While they unloaded the toboggan, Eddie took in the scene. “I haven’t been back here since our famous header two decades ago.”

“It hasn’t changed.”

“To be honest, I wasn’t paying much attention then.”

“That is one major symptom of being unconscious.” She grabbed his arm. “You’re sure you want to do this?”

“Duh!”

“Duh, yourself! No shame in retiring to the lodge for a hot toddy…”

Eddie took the rope. “You can wait here if you want. I’ll be back in a bit.” She slapped him on the back and they headed out dragging the toboggan behind them. Even though fresh snow had fallen, the path remained well marked. Soon the effort had them breathing heavily.

Eddie looked at his sister. “I guess I’m not twelve anymore.”

She laughed, “Nor me. Nor in good shape.” She started singing, ‘Climb Any Mountain’. He joined in until their attempts at harmony reduced them to laughter.

“It’s funny, though. We never talked about that day. Did something happen? I mean, besides the obvious?”

“No. I don’t know how much you remember. You went airborne, landed on your face and slid for about ten yards.”

“Yikes!”

“You were out for the count. They rolled you onto the toboggan and dragged you back to the lodge where you laid until the ambulance came.”

“Last thing I remember, on the way down I yelled, ‘Isn’t this fun?’”

“Famous last words… I landed on my tailbone. Hurt like hell. But at least I didn’t splash my brains all over the place.”

“They were scrambled, I admit. But none were spilled.”

“It took weeks to get a full sentence out of you.”

“Yeah, Mom made you guys play cards with me.”

“You were so bad. I wished we were betting. I’d be rich now.”

They trudged on.

“It’s funny now. Sort of. But I was so sick… Too sick to be scared.”

“Weren’t you blind?”

“Yeah, I woke up blind. The paramedics were asking me questions. Testing my reflexes…”

“It took forever for them to find Mom and Dad. No cell phones back then.”

“Then we were in the ER. I was just sitting there. All I could do. And this intern walks by, looks at me and does a double take.”

“You were a mess.”

“Yeah, get this. He reaches up to my face and snaps my nose back into place. Then he steps back for a look and says, ‘Broken. That looks better’. I never saw him again.”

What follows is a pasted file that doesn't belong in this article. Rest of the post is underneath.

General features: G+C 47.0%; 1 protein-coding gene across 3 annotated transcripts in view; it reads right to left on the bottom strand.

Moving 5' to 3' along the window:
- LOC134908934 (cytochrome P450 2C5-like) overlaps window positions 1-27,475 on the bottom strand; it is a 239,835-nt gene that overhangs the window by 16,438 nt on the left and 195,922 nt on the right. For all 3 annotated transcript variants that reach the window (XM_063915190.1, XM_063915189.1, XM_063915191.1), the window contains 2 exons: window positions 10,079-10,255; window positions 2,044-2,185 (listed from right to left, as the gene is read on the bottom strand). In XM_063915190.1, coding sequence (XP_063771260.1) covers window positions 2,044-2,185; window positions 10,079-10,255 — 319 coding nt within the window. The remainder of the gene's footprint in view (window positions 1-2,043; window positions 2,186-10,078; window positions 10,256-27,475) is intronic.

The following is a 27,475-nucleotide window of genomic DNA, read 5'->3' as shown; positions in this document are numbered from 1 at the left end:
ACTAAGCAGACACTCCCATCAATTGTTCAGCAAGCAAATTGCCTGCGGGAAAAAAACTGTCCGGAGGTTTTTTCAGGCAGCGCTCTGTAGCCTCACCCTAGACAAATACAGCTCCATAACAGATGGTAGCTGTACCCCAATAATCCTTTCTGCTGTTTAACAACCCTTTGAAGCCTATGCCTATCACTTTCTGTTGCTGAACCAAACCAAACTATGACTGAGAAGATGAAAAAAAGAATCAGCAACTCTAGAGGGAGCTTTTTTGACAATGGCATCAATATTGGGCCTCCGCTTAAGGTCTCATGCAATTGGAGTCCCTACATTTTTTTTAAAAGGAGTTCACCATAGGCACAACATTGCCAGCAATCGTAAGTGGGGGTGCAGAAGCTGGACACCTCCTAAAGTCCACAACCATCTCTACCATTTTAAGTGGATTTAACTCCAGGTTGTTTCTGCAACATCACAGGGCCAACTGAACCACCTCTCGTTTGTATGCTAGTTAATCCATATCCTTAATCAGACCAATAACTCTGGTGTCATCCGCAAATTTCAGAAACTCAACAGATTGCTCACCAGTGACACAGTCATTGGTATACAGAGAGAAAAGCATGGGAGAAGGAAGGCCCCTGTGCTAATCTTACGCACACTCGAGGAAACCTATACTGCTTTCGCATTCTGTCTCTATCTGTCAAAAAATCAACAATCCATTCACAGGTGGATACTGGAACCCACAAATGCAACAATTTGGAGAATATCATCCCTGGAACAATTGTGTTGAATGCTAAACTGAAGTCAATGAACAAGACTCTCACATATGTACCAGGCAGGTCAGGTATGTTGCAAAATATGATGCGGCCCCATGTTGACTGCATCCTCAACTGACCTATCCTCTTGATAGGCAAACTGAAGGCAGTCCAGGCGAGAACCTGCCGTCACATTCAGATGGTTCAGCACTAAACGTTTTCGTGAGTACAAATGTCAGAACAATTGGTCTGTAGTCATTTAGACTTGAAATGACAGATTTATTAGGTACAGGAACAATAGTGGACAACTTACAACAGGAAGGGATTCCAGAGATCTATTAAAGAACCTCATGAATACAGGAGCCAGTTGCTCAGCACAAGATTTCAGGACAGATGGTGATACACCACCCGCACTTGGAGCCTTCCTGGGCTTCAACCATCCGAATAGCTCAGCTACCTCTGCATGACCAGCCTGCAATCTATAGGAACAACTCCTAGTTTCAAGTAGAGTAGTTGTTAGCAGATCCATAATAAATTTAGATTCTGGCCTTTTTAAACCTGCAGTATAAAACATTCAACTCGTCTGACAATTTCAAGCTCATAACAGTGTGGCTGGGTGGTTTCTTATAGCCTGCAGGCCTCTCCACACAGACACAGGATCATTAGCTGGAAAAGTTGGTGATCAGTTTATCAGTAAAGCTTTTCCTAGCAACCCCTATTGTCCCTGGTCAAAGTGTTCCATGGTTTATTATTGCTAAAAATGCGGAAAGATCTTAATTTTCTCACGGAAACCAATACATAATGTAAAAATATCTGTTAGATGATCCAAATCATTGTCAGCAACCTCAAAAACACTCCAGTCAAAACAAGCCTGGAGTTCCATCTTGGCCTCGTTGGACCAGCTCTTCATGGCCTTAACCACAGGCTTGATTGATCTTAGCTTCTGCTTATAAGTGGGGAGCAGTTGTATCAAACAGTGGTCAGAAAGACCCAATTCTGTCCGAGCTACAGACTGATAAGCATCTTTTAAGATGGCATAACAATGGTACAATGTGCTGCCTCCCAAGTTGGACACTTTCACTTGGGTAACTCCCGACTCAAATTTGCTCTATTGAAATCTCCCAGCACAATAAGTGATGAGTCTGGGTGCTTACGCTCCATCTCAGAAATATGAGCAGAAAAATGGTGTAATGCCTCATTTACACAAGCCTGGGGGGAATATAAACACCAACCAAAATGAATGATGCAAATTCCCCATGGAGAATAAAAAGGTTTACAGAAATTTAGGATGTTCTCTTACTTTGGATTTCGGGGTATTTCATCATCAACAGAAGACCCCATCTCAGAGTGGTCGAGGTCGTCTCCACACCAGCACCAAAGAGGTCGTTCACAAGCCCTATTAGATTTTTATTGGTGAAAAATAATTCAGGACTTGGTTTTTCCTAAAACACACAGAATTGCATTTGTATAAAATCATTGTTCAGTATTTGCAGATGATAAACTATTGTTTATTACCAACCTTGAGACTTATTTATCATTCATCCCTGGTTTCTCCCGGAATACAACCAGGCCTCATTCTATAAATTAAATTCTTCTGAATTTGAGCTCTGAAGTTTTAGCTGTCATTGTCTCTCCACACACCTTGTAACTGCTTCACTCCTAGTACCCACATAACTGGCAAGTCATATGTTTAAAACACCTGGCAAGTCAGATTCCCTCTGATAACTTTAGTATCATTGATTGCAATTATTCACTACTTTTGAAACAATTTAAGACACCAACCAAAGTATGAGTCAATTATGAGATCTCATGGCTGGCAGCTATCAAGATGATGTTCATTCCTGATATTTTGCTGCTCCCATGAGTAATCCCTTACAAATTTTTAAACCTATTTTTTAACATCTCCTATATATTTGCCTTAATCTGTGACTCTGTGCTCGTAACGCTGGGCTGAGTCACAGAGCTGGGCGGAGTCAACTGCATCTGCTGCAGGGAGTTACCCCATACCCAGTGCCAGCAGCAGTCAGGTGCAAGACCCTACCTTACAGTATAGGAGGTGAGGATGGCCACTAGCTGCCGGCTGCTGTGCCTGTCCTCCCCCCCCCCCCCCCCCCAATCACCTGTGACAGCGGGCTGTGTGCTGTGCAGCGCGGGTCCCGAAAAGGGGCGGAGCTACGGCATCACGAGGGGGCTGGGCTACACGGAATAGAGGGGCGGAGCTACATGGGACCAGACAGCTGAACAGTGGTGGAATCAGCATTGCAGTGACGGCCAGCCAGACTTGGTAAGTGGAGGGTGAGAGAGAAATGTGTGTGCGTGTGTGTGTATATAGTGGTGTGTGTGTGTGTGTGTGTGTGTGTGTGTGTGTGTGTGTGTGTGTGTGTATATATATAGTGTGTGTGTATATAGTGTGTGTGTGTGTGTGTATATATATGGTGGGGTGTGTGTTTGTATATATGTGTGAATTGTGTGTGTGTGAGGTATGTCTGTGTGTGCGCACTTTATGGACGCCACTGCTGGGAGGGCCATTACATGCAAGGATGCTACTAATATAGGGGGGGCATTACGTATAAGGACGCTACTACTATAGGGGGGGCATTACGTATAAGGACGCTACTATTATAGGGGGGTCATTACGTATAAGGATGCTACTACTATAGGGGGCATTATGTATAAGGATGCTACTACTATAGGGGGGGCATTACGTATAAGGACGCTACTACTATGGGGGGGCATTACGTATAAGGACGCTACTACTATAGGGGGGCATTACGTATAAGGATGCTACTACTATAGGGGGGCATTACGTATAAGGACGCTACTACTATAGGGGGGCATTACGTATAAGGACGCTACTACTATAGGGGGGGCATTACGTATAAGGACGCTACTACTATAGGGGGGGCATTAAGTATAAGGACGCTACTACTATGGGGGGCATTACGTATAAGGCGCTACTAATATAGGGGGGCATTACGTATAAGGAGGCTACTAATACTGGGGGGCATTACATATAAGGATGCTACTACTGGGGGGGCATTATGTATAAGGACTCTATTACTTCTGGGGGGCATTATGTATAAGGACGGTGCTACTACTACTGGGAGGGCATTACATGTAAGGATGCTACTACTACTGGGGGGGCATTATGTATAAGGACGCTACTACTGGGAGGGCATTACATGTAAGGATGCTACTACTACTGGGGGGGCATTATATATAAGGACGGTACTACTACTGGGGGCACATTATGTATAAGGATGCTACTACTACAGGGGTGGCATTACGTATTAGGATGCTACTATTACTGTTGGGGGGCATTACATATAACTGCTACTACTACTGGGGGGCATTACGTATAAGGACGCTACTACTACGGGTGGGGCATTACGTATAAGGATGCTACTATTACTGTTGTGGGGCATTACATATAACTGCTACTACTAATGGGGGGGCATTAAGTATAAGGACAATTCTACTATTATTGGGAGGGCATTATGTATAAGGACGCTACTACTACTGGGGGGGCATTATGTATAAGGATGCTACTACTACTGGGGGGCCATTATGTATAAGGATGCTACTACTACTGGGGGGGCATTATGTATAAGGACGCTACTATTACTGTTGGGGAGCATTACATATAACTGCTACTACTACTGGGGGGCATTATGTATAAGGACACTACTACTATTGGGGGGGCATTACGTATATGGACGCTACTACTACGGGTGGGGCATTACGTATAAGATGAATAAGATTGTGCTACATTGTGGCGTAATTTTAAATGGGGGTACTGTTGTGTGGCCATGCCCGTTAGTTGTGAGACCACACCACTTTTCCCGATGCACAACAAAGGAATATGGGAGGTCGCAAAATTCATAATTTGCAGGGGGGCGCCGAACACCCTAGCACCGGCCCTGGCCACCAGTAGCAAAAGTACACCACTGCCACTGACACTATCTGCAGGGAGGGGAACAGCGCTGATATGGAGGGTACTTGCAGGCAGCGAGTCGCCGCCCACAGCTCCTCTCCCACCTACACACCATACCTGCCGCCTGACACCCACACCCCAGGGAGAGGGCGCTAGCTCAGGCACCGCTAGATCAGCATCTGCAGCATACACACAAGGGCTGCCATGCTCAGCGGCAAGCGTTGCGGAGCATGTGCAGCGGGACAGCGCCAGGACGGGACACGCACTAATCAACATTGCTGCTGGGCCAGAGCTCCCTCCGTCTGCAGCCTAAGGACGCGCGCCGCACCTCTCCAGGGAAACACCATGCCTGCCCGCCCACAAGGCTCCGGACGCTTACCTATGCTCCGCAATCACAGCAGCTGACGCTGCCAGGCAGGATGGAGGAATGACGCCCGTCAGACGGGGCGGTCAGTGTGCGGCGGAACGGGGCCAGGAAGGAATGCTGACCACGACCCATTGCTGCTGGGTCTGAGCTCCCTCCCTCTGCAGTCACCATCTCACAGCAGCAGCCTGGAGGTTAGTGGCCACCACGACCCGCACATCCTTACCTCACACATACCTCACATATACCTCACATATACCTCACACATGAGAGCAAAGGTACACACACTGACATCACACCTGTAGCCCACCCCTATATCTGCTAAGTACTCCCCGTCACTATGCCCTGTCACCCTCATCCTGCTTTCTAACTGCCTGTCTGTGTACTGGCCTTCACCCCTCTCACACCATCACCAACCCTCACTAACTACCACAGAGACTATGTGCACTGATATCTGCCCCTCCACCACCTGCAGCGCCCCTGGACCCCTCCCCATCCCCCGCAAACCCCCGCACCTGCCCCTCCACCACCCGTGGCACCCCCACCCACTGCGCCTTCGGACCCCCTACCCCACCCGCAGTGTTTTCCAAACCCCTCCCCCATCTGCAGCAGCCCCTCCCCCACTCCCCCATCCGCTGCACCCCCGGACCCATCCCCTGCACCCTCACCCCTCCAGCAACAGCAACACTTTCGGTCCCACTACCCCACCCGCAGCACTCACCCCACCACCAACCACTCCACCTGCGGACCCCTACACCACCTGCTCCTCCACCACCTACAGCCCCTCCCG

“Wow! Really?”

“I looked like a Picasso painting.”

“No one ever wanted to tell you, but you do have a distinctive profile, Ed.”

“Glad we are able to be real with each other.” He stopped and bent down to form a snow ball.

Michelle ran away. “Don’t you dare! Bad form to alienate your rescuer.”

He threw it at a tree. “Touché. It’s up there.”

They came out from the trees to see a small valley open before them. They stepped to the lip of the hill to assess the run. The hill sloped gradually at first. It then dropped precipitously for twenty yards before a dip formed by an abrupt hump.

Michelle looked at her brother. “There it is…”

“It’s amazing. The drop appears almost vertical.”

“Exactly as I remember it. My tailbone tingles at the sight.” Eddie stayed silent. His breathing calmed. Little clouds of vapor formed and disappeared at each exhale. She pointed. “That whoop-di-do is where you went airborne. You did your face plant there. I landed on my bum just past the hump.”

Eddie nodded.

“You have a strategy this time? Anything is better than last time.”

“Since I’m going solo, I won’t be yelling how much fun it is…”

“Please don’t.”

“With less weight I won’t have so much control…So…”

She stamped her feet. “It’s cold, Eddie. If you’re doing this…”

He looked at her. “Michelle, you said something about hot toddies?” She smiled. “When does the bar open?”

“If they’re not open yet, we’ll find one that is.”

“Between you and me…” She smiled. “Let’s think about this. I don’t see any rush to do this. Maybe next trip.”

“Yippee!” Michelle yelled and began dancing around. She lost her balance and almost toppled over. Eddie grabbed her before she rolled down the hill. They embraced.

She said, “Wow! That would have been stupid.”

“Runs in the family. Remember, always take the sled.” He gave the hill one last look. He pointed at the toboggan. “You want a ride? Hop on.”

She giggled and plopped onto the toboggan. “Mush! Mush! Get a move on you little doggie!”

Eddie laughed and began the trek back to the lodge.

January 22, 2021 03:24

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4 comments

22:22 Jan 27, 2021

Love it! Literally laughed out loud.

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John K Adams
16:55 Jan 29, 2021

Humor = pain + time. Thanks for the comment.

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Salma Jarir
19:56 Jan 24, 2021

Great job 👏👏

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John K Adams
16:51 Jan 29, 2021

Thanks!